Life & Letters


About this Item

Title: John M. Rogers to Walt Whitman, 28 March 1876

Date: March 28, 1876

Whitman Archive ID: loc.01875

Source: The Charles E. Feinberg Collection of the Papers of Walt Whitman, 1839–1919, Library of Congress, Washington, D.C. Transcribed from digital images or a microfilm reproduction of the original item. For a description of the editorial rationale behind our treatment of the correspondence, see our statement of editorial policy.

Editorial notes: The annotations, "Ans June 30. '76," and "John Rogers," are in the hand of Walt Whitman.

Contributors to digital file: Alex Kinnaman, Elizabeth Lorang, Eder Jaramillo, John Schwaninger, Nima Najafi Kianfar, Caterina Bernardini, Marie Ernster, Paige Wilkinson, and Stephanie Blalock

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New Britain
March 28 1876

Dear Friend

It is some time cince I heard from you, why do you not write I should like to here from you very much This leaves me well thank God but I have been sick most all winter my wife1 is sick at presant But the Lord has been good to me in past and I know if I put my trust in him I shall come of more than conker I feel that Christ is very prescious to me I feel that peace and contentiment of mind that I never had before

I have learnd to trust him for all things both spiritual and temperal and I can truly say that he never leaves nor forsakes those tha put trust in him and I know that he is able to save to the uttermost all that will come to him and he gives us joy and peace in this life and the life to come O that all might fell the love of Jesus in their souls We have had several here this past winter and about six Hundred have given their hearts to the Saviour and still there is more to follow.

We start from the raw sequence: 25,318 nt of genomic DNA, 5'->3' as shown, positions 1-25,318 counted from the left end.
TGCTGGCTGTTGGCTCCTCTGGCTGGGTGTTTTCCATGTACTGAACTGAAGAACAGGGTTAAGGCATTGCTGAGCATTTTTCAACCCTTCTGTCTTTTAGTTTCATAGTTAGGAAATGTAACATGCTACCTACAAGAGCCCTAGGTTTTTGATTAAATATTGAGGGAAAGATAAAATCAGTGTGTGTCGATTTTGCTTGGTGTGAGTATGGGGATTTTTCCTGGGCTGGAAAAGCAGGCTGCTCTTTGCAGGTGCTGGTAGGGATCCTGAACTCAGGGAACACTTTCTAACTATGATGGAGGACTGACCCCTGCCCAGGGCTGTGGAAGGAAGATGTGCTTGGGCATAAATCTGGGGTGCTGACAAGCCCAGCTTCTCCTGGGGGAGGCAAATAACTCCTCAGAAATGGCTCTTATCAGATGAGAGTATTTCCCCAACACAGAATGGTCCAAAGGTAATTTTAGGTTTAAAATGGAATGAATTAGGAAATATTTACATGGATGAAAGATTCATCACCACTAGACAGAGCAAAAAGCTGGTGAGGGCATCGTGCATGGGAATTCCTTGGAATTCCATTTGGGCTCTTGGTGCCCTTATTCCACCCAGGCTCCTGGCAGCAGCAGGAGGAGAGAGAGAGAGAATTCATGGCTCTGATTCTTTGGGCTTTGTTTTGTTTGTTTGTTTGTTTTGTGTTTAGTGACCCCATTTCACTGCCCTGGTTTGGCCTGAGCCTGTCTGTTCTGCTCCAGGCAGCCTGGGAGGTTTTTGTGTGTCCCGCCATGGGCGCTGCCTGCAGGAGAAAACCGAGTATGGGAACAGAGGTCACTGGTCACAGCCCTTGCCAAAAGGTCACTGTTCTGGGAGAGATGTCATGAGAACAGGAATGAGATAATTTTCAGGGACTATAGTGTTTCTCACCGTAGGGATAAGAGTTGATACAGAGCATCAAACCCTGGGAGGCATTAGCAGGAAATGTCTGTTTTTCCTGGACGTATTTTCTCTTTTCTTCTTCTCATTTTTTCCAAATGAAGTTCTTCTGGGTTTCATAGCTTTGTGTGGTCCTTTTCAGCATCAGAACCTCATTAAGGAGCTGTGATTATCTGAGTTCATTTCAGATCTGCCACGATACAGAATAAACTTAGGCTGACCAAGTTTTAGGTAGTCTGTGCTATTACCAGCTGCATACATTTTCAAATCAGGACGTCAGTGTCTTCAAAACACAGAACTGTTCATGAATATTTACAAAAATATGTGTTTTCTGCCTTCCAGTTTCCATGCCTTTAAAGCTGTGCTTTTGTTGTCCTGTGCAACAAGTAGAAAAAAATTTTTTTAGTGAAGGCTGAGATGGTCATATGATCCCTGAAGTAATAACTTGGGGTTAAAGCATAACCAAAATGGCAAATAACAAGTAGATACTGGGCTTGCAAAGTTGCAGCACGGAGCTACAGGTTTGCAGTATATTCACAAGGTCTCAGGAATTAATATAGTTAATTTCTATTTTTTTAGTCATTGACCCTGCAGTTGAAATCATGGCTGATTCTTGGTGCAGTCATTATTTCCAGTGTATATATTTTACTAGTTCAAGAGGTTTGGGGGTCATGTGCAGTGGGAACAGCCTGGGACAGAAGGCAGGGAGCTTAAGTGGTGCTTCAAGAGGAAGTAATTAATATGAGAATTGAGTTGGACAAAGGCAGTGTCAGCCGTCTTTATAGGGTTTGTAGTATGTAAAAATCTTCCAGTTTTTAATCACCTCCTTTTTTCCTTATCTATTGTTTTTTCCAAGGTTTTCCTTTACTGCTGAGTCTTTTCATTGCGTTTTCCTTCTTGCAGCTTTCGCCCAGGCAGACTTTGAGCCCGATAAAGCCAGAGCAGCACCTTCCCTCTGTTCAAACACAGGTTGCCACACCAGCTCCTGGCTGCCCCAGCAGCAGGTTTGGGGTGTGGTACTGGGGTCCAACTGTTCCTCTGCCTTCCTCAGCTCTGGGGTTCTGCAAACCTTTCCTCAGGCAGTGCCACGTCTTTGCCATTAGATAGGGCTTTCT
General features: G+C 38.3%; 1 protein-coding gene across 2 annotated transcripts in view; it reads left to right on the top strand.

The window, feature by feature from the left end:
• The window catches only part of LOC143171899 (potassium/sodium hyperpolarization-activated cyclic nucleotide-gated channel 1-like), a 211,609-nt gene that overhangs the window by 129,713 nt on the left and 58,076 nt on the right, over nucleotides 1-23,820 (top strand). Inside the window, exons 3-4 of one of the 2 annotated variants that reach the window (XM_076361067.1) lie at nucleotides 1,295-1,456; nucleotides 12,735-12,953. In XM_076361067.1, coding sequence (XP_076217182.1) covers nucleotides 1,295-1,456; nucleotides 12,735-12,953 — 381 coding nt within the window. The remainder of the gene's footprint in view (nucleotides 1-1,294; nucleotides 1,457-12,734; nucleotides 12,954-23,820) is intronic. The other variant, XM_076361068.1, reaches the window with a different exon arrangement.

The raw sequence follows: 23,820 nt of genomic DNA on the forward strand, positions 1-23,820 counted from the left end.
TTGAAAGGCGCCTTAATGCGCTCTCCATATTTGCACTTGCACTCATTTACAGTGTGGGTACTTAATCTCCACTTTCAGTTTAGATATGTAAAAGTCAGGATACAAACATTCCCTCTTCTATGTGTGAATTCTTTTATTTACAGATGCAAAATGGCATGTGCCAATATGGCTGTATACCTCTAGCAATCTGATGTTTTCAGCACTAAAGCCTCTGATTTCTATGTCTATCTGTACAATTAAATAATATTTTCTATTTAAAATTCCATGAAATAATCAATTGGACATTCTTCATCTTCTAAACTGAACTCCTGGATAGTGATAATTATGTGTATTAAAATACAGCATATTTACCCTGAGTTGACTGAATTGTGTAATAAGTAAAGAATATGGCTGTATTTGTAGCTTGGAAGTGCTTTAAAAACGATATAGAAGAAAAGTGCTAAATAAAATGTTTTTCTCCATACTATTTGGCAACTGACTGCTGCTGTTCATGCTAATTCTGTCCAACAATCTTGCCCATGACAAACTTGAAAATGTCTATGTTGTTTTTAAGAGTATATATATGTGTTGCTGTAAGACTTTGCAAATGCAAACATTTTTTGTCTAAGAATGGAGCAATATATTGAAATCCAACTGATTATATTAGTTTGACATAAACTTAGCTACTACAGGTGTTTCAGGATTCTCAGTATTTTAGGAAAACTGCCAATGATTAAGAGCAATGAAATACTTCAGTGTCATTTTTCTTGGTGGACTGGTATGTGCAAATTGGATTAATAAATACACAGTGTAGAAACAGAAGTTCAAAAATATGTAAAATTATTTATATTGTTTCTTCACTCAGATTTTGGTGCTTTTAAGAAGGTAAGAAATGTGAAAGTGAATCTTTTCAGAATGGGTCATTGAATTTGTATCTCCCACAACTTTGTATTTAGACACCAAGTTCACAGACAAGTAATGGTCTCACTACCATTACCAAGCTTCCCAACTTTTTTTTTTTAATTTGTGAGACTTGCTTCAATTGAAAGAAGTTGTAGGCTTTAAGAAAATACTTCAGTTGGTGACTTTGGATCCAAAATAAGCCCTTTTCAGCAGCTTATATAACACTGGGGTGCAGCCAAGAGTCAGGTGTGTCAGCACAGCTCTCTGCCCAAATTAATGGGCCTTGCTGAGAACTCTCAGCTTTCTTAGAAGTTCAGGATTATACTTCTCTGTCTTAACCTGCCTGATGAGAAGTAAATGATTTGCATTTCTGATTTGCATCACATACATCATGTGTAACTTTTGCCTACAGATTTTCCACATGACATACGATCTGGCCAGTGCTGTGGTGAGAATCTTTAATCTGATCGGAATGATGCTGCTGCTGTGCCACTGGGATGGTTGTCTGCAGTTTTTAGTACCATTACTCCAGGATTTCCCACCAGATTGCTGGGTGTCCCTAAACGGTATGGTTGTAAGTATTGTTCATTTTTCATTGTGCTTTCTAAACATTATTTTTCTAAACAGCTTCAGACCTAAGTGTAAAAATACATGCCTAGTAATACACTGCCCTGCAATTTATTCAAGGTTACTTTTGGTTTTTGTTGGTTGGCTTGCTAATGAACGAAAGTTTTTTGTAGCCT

I supose they are making great prepreration for the exabishtion in Philadelphia I should like to come on there this summer very much to spend a few days and I shall if I can we all send love

write soon

I remain yours
John M Rogers

New Britain

write soon

John (Jack) M. Rogers was a Brooklyn driver with whom Whitman had a loving relationship. Whitman first met him in Brooklyn on September 21, 1870. For more on Rogers and his relationship with the poet, see Charley Shively, ed., Calamus Lovers: Walt Whitman's Working-Class Camerados (San Francisco: Gay Sunshine Press, 1987), 122–135.


1. As yet we have no information about this person. [back]


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